More than 20 years after it (re)imagined the dance party as an art form, simultaneously elevating producers and DJs to star status around the world, Detroit Techno is still looking for love in its hometown. Never mind that the Detroit Electronic Music Festival-cum-Movement has claimed millions of visitors since it began throwing the world’s biggest free dance-oriented music festival in 2000, or that an exhibit at the Detroit Historical Museum (Techno: Detroit’s Gift to the World) gave techno highbrow cred. Most Detroiters are still indifferent to the layers of electroni-talent in their midst.
At last Thursday’s ArtServe Michigan Governor’s Awards gala, greater Detroit’s art establishment gave due respect to three originals who combined soul and funk with synthesizers and glamour to create a scene that has been circling the planet nonstop since the early ’80s. The International Achievement Award was presented to Juan Atkins, Derrick May and Kevin Saunderson for their contributions to the global music scene. May and Saunderson picked up their awards in person (Atkins was a no-show) at the event, which was held at The Henry Ford Museum in Dearborn. Salutations to the Belleville 3; the local love finally comes trickling down.
Dump Days: The Journey of Ferrispark
For the past three years, the artists at Ferrispark cooked their music using the Theo Parrish and Kenny Dixon Jr. recipe for underground house. Meaning: It was deep and flavorful, but often only available on sparsely distributed white labels (an insider DJ tradition that usually puts choice vinyl only in the hands of those who know). In 2001, Scott Ferguson’s jazzy-electro-house-banger, “Dump Days,” busted out of this scene — so deep it’s located in Highland Park, not Detroit — by finding its way onto recordings by international party peeps DJ Hell and Doc Martin.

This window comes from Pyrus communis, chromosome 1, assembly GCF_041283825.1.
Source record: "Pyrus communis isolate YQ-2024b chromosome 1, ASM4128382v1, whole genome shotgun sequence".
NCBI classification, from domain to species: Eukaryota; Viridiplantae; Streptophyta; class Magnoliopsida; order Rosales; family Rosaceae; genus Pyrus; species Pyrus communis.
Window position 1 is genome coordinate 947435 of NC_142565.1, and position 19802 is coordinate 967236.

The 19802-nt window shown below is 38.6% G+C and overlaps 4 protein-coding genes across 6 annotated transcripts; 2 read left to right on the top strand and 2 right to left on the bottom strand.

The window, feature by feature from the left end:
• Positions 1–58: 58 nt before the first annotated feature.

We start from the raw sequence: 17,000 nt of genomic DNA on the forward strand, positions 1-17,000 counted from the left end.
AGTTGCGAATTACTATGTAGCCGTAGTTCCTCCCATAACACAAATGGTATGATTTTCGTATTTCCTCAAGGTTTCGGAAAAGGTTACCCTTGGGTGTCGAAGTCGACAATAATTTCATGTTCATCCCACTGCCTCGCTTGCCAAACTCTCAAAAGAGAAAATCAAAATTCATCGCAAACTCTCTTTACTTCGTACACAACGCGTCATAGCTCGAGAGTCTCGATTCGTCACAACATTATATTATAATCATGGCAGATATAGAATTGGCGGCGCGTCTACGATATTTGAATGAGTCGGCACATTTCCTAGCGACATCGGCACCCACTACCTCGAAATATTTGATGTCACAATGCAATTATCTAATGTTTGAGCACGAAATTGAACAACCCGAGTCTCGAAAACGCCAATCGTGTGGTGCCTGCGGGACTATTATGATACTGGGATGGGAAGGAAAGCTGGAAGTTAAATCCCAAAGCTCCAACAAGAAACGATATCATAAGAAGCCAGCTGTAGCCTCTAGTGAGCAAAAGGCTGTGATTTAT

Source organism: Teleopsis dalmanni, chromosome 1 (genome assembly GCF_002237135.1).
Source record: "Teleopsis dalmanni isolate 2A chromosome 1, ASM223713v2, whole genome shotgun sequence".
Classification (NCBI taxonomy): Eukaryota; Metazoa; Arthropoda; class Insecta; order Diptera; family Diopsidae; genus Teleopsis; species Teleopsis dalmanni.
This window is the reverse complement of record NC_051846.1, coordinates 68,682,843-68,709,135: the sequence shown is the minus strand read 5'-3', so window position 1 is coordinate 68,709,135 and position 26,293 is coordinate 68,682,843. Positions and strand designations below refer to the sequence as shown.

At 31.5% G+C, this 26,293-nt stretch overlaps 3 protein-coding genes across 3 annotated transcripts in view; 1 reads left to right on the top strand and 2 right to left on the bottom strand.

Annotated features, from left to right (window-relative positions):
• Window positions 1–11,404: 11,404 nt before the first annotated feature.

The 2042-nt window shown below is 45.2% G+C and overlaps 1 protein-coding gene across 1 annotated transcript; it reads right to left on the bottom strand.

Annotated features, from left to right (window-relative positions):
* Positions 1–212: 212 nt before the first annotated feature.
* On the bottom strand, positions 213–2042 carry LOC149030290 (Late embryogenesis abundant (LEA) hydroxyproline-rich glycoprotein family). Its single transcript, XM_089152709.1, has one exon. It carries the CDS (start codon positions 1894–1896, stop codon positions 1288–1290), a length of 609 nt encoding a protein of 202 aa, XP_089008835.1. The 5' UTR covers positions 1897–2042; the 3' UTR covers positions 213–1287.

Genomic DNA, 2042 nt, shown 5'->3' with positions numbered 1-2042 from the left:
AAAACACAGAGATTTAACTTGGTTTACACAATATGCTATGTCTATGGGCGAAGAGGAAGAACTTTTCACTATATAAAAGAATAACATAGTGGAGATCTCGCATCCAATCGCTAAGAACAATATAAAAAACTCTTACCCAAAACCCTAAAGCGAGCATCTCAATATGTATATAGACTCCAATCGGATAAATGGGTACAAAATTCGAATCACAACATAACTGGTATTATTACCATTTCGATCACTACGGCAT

But chilling in obscurity is, well, chill. Ferguson and label mates Marvin Belton and Keith Kemp have added some heat to their sonic mission by inviting the world to visit Ferrispark via a stellar new CD, Sounds Vol. 1.
For Belton, who has done backing vocals for Parrish and DJ Genesis, that invitation extends to his “Bleed to Be Free,” his soul-stirring and danceable power-groover included on the new comp. Kemp has gained a much-deserved local following for his work as a producer and as a live performer/DJ. On Sounds Vol. 1, check his “Follow the Path with Heart” and try not to ask yourself: Is it techno? House? Dub? The answer is yes, yes, yes. Now turn up the bass, put your mind on pause and just move to it.
Even better news from this camp: “In the Light,” a new LP featuring Belton’s poetry and Ferguson’s production, will drop in 2005. We’ll be all over it. Shine on, brothers.
Techno: The future sound of the Albanian Diaspora